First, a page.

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  5. #5
    Forum Member RspctFrmCalgary's Avatar
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    I was watching all the yachts and sailboats (hundreds!) leaving the Inner Harbour, around Ogden Point and the breakwater on their way to Clover Point for the start of the Swiftsure from my balcony and decided to go down to the water to see if I could get a better view of the boats once they put their sails up out by the breakwater. Watched through the binocs for 10 minutes then decided that I might as well get off my *** and go for a walk while I was down there. So I walked down to the Windsong Marina and back, and sat on a bench to peruse the situation through the binocs again (ok so I was having a smoke after my walk, whatever LOL!) and noticed that it was getting ready to take off. Quite the sight when it eventually did!!! What a monster!

    I guess it was probably a part of the Swiftsure opening ceremonies, because it flew in the direction of Clover Point. It actually just came back and I watched it land from my balcony. Missed it taking off again though. It was a lot louder coming in than taking off.

    I'll see if there's an article with a picture later.
    September 11th - Never Forget

    I respect firefighters and emergency workers worldwide. Thank you for what you do.

    Sheri
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    RAY WAS HERE FIRST

  6. #6
    MembersZone Subscriber MalahatTwo7's Avatar
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    Sheri, you are partly right about it being there for the opening ceremonies, but it would also fly coverage for the first hour or two of the actual race - until they cleared the mouth of the Strait of Juan de Fuca, and headed into the open ocean. Coast Guard will still shadow them until they get beyond the 200 mile marker, after which they are pretty much on their own till they get close to Hawaii.

    ====

    And thats funny you found a post that is 5 yrs old, and was created when I still worked at the Rescue Coordination Centre in Victoria. I remember when the Cormorants came online as the first line SAR a/c.
    If you don't do it RIGHT today, when will you have time to do it over? (Hall of Fame basketball player/coach John Wooden)

    "I may be slow, but my work is poor." Chief Dave Balding, MVFD

    "Its not Rocket Science. Just use a LITTLE imagination." (Me)

    Get it up. Get it on. Get it done!

    impossible solved cotidie. miracles postulo viginti - quattuor hora animadverto

    IACOJ member: Cheers, Play safe y'all.

  7. #7
    Forum Member RspctFrmCalgary's Avatar
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    Yeah, that makes sense. I also saw a number of Coast Guard vessels, and a few Navy boats too. One was too far away but I think it was the 505 and the other was maybe the 702, both heading toward Clover Point before the beginning of the race.

    Actually, it looks like you can see one of the Navy boats in the attached picture, a view from the Cormorant from Clover Point. I think you can see my apartment building wayyyyyyyyy in the background!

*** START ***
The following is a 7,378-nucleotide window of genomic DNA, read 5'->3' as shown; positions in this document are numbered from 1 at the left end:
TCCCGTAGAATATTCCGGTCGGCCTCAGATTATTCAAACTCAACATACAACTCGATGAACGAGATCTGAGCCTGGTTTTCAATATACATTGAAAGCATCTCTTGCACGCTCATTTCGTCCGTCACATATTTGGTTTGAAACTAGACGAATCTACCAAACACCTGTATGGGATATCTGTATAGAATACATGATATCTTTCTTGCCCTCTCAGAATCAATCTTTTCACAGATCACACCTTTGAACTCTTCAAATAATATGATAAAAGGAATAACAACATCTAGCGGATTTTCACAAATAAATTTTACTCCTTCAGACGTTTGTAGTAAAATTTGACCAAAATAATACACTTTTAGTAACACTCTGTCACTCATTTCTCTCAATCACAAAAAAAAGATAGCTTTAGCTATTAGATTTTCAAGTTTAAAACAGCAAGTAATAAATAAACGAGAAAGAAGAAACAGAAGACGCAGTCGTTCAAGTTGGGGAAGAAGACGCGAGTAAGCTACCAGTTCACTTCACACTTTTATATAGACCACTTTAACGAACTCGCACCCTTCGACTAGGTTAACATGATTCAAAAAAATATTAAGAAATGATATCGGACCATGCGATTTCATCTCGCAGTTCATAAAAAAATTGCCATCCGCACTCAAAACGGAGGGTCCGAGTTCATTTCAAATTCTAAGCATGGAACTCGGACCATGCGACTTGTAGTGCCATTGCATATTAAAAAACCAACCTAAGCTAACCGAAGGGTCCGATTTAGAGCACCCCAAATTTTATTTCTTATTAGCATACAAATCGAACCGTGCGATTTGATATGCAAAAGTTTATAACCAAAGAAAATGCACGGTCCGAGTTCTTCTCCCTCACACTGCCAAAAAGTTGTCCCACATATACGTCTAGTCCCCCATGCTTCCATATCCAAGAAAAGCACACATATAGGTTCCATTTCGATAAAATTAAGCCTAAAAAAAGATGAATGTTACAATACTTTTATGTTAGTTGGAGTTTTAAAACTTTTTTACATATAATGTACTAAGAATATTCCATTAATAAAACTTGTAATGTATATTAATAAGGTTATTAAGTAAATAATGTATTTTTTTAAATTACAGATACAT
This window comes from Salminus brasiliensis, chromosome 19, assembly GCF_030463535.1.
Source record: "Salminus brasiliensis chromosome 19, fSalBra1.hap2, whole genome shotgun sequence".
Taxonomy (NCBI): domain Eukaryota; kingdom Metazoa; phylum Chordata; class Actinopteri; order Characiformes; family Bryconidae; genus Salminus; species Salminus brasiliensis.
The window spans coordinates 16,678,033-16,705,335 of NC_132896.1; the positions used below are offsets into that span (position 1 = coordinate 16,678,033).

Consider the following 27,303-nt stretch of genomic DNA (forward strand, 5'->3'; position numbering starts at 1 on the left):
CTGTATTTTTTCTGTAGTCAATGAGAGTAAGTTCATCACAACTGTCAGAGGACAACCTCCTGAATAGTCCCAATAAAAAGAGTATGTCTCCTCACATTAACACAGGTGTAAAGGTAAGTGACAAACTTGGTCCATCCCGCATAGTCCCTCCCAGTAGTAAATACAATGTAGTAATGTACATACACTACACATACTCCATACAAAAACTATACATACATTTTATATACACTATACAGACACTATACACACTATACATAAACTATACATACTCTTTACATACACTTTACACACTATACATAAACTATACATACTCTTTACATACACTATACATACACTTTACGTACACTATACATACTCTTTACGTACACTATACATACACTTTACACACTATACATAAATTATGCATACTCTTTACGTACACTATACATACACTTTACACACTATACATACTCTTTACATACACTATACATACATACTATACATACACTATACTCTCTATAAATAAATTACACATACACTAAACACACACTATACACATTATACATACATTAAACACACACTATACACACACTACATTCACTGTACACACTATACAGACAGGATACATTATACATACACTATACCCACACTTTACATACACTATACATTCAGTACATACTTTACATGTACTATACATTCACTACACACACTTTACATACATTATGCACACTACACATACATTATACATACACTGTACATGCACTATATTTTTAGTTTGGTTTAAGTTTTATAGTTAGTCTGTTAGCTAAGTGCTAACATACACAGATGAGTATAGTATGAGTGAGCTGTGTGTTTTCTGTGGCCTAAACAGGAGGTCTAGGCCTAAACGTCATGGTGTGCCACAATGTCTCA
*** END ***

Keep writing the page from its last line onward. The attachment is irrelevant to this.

Weather right for Swiftsure competitors
    Times Colonist
    Published: Sunday, May 27, 2007

    A steady breeze and fine weather propelled the Swiftsure International Yacht Race competitors through their first day of competition yesterday.

    "Things have gone well, we had a good breeze at the start, a good steady westerly and the first start got away cleanly," said Rick Townshend, Swiftsure media liaison.

    Winds between 20 to 25 knots, with peaks up to 30 knots, were reported throughout the day, he said. Swells were moderate. If winds continued overnight, racers could be in position to take a run at record times, said Townshend. "We're expecting relatively early finishes."


    There was one collision near the start line, leaving the Harwar and Panic yachts damaged and unable to continue the Cape Flattery race.

    As well, one person was knocked overboard by a ship boom around 3:30 p.m. and was helped ashore by the Canadian Coast Guard, reported the Joint Rescue Co-ordinaton Centre in Victoria. The injuries were reportedly not serious and the man was conscious.

    Victoria police Sgt. Jim Simpson said early yesterday evening that there had been no major police incidents related to Swiftsure.
    Attached Images Attached Images  
    September 11th - Never Forget

    I respect firefighters and emergency workers worldwide. Thank you for what you do.

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    RAY WAS HERE FIRST

  8. #8
    Forum Member RspctFrmCalgary's Avatar
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    Oh yeah, and regarding the Cormorant .... the first landing I saw it came in from the West, churning up the water big time and just set her basically straight down. When she came back later in the day, they did the big turn coming East towards the Inner Harbour from the west (? or would that be more south?) and then the long lowwww approach to set her down. Both equally spectacular to see, but I must say the first method is more dramatic to watch
    September 11th - Never Forget

    I respect firefighters and emergency workers worldwide. Thank you for what you do.

    Sheri
    IACOJ CRUSTY CONVENTION CHAIR
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    RAY WAS HERE FIRST

  9. #9
    MembersZone Subscriber MalahatTwo7's Avatar
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    Thank you Sheri, its good to "see" home again. Clover Point is my 3rd favourite place to be after #2 - Dallas Road (Ogden Point - except during huge wind storms where it becomes #1) and the Lagoon as #1.
    If you don't do it RIGHT today, when will you have time to do it over? (Hall of Fame basketball player/coach John Wooden)

    "I may be slow, but my work is poor." Chief Dave Balding, MVFD

    "Its not Rocket Science. Just use a LITTLE imagination." (Me)

    Get it up. Get it on. Get it done!

    impossible solved cotidie. miracles postulo viginti - quattuor hora animadverto

    IACOJ member: Cheers, Play safe y'all.

  10. #10
    Forum Member RspctFrmCalgary's Avatar
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    I thought you'd like that

    Really windy today, so there's a bit of white water out there
    September 11th - Never Forget

    I respect firefighters and emergency workers worldwide. Thank you for what you do.

    Sheri
    IACOJ CRUSTY CONVENTION CHAIR
    Honorary Flatlander

    RAY WAS HERE FIRST